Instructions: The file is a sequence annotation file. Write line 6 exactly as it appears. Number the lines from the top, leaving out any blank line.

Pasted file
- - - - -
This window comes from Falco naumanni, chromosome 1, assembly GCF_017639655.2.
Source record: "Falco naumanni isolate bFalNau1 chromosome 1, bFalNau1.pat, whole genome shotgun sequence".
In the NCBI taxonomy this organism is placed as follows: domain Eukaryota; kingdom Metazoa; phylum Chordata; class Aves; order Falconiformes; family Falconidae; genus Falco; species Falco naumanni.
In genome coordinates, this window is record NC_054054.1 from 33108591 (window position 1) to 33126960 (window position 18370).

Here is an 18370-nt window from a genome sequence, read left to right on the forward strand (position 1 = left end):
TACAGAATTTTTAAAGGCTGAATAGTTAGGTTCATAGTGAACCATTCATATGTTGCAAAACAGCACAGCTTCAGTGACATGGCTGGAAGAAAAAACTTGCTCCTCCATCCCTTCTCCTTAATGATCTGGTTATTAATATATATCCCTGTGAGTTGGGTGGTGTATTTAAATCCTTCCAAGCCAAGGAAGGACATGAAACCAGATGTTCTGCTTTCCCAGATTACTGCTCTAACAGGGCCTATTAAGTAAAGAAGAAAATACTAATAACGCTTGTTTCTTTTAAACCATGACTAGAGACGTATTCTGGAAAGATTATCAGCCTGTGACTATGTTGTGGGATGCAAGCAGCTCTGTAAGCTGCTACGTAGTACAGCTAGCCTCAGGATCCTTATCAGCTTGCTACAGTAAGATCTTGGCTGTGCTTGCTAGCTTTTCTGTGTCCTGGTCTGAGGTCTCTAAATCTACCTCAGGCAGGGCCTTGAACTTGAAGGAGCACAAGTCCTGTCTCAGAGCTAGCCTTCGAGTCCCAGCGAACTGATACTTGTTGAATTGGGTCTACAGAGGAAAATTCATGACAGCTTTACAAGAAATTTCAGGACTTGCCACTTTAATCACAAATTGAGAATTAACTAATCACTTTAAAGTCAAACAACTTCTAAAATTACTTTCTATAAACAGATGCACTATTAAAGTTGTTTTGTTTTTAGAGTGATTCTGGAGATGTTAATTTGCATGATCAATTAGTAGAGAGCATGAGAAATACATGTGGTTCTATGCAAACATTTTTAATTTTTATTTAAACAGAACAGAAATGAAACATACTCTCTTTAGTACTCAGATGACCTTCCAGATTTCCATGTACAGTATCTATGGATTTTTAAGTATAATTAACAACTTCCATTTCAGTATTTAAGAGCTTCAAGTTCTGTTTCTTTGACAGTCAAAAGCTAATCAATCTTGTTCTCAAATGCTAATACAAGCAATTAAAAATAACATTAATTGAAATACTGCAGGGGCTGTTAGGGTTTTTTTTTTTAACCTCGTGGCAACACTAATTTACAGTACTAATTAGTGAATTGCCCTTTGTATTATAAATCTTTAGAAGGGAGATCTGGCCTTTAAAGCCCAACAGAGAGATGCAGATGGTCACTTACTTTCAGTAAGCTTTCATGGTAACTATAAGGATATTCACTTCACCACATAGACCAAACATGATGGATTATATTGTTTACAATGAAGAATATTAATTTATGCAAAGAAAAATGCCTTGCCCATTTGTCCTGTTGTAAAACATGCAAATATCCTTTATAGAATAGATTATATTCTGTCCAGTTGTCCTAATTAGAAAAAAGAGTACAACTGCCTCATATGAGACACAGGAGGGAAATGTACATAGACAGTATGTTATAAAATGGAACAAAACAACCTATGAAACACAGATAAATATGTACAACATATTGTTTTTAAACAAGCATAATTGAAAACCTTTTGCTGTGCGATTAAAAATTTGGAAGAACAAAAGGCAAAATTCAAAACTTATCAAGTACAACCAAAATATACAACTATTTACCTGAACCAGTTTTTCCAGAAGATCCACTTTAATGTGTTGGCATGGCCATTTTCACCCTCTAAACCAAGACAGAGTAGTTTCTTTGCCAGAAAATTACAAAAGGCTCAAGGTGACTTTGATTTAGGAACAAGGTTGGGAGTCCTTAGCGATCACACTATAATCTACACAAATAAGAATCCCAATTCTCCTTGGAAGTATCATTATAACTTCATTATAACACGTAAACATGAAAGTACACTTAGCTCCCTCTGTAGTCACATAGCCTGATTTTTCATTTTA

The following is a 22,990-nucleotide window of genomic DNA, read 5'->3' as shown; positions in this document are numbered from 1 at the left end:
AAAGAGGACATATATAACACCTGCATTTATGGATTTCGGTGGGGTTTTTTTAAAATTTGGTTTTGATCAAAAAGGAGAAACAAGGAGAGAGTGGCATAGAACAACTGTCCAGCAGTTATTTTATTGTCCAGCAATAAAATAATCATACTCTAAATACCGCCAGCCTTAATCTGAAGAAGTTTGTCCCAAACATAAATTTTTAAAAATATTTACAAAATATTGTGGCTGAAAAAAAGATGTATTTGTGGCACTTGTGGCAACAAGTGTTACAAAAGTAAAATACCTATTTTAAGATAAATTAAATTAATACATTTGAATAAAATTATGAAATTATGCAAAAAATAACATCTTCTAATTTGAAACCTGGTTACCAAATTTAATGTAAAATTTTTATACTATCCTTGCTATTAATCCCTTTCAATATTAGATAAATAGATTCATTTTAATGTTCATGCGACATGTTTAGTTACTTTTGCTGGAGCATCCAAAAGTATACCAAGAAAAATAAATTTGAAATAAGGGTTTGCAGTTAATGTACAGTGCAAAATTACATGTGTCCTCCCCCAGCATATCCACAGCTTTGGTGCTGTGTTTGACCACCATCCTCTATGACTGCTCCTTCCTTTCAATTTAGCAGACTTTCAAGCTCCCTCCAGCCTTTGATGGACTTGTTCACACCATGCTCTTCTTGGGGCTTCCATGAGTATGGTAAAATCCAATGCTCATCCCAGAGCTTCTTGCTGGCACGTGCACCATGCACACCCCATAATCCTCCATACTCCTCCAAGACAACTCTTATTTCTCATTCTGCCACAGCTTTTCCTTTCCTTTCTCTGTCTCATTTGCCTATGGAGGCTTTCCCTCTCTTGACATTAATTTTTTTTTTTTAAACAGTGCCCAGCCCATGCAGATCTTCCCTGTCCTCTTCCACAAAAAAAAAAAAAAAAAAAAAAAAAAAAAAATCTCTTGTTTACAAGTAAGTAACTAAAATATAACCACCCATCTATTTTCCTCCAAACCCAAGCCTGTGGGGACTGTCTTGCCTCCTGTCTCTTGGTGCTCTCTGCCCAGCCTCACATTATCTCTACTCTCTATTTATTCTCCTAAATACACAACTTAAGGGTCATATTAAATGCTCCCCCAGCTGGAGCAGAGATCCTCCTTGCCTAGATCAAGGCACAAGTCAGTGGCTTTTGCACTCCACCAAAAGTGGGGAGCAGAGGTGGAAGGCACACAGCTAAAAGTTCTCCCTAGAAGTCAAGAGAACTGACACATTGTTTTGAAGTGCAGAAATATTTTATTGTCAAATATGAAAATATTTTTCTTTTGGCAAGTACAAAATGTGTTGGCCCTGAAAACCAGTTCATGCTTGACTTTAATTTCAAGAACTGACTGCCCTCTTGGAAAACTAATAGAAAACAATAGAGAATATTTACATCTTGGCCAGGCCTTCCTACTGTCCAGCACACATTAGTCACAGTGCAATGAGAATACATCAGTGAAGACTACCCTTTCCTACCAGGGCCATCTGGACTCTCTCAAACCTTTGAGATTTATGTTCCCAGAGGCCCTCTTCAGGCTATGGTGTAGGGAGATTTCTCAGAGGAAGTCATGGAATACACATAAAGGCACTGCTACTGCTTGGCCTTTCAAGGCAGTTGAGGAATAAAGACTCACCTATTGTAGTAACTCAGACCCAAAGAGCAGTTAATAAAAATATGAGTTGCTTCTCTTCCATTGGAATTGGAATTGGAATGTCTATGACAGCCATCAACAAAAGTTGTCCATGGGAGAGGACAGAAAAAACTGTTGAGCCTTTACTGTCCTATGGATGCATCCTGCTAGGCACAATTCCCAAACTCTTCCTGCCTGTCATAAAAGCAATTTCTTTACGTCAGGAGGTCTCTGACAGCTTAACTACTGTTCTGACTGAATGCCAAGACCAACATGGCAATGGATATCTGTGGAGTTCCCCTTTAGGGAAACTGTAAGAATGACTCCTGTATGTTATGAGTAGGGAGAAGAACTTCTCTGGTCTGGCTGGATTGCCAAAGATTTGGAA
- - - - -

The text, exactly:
TACAGAATTTTTAAAGGCTGAATAGTTAGGTTCATAGTGAACCATTCATATGTTGCAAAACAGCACAGCTTCAGTGACATGGCTGGAAGAAAAAACTTGCTCCTCCATCCCTTCTCCTTAATGATCTGGTTATTAATATATATCCCTGTGAGTTGGGTGGTGTATTTAAATCCTTCCAAGCCAAGGAAGGACATGAAACCAGATGTTCTGCTTTCCCAGATTACTGCTCTAACAGGGCCTATTAAGTAAAGAAGAAAATACTAATAACGCTTGTTTCTTTTAAACCATGACTAGAGACGTATTCTGGAAAGATTATCAGCCTGTGACTATGTTGTGGGATGCAAGCAGCTCTGTAAGCTGCTACGTAGTACAGCTAGCCTCAGGATCCTTATCAGCTTGCTACAGTAAGATCTTGGCTGTGCTTGCTAGCTTTTCTGTGTCCTGGTCTGAGGTCTCTAAATCTACCTCAGGCAGGGCCTTGAACTTGAAGGAGCACAAGTCCTGTCTCAGAGCTAGCCTTCGAGTCCCAGCGAACTGATACTTGTTGAATTGGGTCTACAGAGGAAAATTCATGACAGCTTTACAAGAAATTTCAGGACTTGCCACTTTAATCACAAATTGAGAATTAACTAATCACTTTAAAGTCAAACAACTTCTAAAATTACTTTCTATAAACAGATGCACTATTAAAGTTGTTTTGTTTTTAGAGTGATTCTGGAGATGTTAATTTGCATGATCAATTAGTAGAGAGCATGAGAAATACATGTGGTTCTATGCAAACATTTTTAATTTTTATTTAAACAGAACAGAAATGAAACATACTCTCTTTAGTACTCAGATGACCTTCCAGATTTCCATGTACAGTATCTATGGATTTTTAAGTATAATTAACAACTTCCATTTCAGTATTTAAGAGCTTCAAGTTCTGTTTCTTTGACAGTCAAAAGCTAATCAATCTTGTTCTCAAATGCTAATACAAGCAATTAAAAATAACATTAATTGAAATACTGCAGGGGCTGTTAGGGTTTTTTTTTTTAACCTCGTGGCAACACTAATTTACAGTACTAATTAGTGAATTGCCCTTTGTATTATAAATCTTTAGAAGGGAGATCTGGCCTTTAAAGCCCAACAGAGAGATGCAGATGGTCACTTACTTTCAGTAAGCTTTCATGGTAACTATAAGGATATTCACTTCACCACATAGACCAAACATGATGGATTATATTGTTTACAATGAAGAATATTAATTTATGCAAAGAAAAATGCCTTGCCCATTTGTCCTGTTGTAAAACATGCAAATATCCTTTATAGAATAGATTATATTCTGTCCAGTTGTCCTAATTAGAAAAAAGAGTACAACTGCCTCATATGAGACACAGGAGGGAAATGTACATAGACAGTATGTTATAAAATGGAACAAAACAACCTATGAAACACAGATAAATATGTACAACATATTGTTTTTAAACAAGCATAATTGAAAACCTTTTGCTGTGCGATTAAAAATTTGGAAGAACAAAAGGCAAAATTCAAAACTTATCAAGTACAACCAAAATATACAACTATTTACCTGAACCAGTTTTTCCAGAAGATCCACTTTAATGTGTTGGCATGGCCATTTTCACCCTCTAAACCAAGACAGAGTAGTTTCTTTGCCAGAAAATTACAAAAGGCTCAAGGTGACTTTGATTTAGGAACAAGGTTGGGAGTCCTTAGCGATCACACTATAATCTACACAAATAAGAATCCCAATTCTCCTTGGAAGTATCATTATAACTTCATTATAACACGTAAACATGAAAGTACACTTAGCTCCCTCTGTAGTCACATAGCCTGATTTTTCATTTTA